Even if they make this effort they are sometimes faced with a less than pleasant bin store.
Compare that to the kerbside resident experience where waste and recycling is picked up from the front of their house, the containers are often free to replace if they get broken. And, for kerbside recyclers the information on how to use the services is plentiful.
This experience has given her a new level of understanding and sympathy for these residents. Sympathy should also be given to those who try to do the right thing. She says that she will never again say that recycling is easy.
It is easy unless you live in a flat or apartment. via Flats Recycling Project
* Resource London is a newly created partnership programme formed by LWARB and WRAP, the government’s resource efficiency body. The new programme supports London boroughs to deliver more consistent and efficient waste and recycling services for London.
When we read this we thought about the ultimate high rise city of New York, and as we anticipated we found that they not only have the same problems but they have already written about their own strategies to achieve apartment recycling (recycling for people who live in flats), as in the following excerpt:
Increasing Recycling Collection in Flats/ US Flats Recycling: Challenges of Increasing Apartment Recycling in NYC
Buildings looking to increase apartment recycling with these voluntary programs must find adequate space, ideally located near existing blue and green bins and those for regular trash.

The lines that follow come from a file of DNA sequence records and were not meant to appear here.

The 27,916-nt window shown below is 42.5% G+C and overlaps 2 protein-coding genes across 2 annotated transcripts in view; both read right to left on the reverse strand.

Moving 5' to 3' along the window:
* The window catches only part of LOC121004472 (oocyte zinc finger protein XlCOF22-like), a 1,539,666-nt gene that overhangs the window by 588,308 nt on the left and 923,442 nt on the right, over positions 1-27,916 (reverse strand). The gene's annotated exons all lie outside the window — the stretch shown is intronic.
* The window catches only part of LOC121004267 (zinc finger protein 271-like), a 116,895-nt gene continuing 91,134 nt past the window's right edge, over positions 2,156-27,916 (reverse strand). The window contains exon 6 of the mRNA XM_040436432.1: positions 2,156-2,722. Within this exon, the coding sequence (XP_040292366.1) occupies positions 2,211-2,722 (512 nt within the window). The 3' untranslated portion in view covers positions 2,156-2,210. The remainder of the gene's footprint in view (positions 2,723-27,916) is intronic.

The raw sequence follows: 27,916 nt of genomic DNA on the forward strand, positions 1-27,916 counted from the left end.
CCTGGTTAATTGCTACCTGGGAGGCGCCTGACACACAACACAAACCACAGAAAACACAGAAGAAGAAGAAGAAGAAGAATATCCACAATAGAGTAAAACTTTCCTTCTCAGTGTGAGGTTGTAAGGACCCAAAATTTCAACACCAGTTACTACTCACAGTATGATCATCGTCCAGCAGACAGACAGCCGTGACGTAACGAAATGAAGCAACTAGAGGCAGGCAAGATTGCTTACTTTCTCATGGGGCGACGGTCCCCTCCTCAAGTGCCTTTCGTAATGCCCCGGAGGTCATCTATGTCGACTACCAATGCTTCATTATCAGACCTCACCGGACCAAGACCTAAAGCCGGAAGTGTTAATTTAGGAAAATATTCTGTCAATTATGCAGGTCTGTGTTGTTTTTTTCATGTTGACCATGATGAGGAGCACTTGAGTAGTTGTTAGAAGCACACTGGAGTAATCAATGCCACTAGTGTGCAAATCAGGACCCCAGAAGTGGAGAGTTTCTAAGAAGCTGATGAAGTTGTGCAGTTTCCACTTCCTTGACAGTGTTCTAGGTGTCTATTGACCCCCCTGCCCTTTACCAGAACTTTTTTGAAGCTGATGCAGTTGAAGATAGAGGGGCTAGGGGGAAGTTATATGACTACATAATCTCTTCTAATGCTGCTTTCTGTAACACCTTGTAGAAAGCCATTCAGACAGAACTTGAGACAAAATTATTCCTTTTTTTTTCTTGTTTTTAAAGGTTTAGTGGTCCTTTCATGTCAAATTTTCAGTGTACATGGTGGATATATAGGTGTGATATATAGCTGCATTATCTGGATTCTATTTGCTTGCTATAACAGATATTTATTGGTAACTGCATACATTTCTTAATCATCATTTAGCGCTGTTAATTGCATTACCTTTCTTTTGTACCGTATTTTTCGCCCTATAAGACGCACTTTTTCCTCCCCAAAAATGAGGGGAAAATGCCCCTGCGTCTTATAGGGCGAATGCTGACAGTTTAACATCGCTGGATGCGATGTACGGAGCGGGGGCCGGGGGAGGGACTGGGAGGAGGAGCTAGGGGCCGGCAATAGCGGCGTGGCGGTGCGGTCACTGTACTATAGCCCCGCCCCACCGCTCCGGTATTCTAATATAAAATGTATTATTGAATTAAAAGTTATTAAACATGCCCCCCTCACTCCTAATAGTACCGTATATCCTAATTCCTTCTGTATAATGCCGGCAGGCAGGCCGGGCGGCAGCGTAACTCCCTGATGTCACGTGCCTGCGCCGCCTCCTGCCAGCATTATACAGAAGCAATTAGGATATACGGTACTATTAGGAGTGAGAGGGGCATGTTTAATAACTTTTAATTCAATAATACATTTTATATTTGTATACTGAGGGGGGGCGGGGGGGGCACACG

Popular spots seem to be basements and laundry rooms, but not all buildings are lucky enough to have such extra space.
Moreover, success brings its own challenges since whatever extra space exists is often taken up by the storage of (bulky) mixed plastic, glass, metal, and paper recyclables which are now picked up just once weekly (compared to twice or thrice weekly trash pickups).
Getting Commitment from Boards, Property Managers, and Supers to Help Increase Recycling in Multi-family Apartment Buildings
Superintendents seem to be the gatekeeper for these voluntary in-building apartment recycling programs since they are responsible for trash management and building maintenance.
Scepticism is an issue for increasing recycling collection in flats. Building officials ask:
“Will residents actually participate in these programs, or will I be doing extra work with little or no results? What if the clothing, electronics, and especially organics are not collected in a timely fashion, as promised, within five to seven business days?”
Not surprisingly, collection of organics raises particular concerns about odours, and food scraps becoming a magnet for flies and rodents.
Increasing Recycling Collection in Flats Through Educating Apartment Dwellers
Enthusiasm for and alignment with existing blue and green bin apartment recycling collection programs can be a gauge of potential receptivity for these new voluntary programs.
Co-locating bins in well-trafficked spaces helps create awareness, but time and resources still need to be allotted to providing specifics about what to drop in the bins and what to direct to the trash, all to minimise ‘aspirational recycling‘.
Time can also be consumed in picking up after residents who drop non-recyclables into the bins. via wehatetowaste.com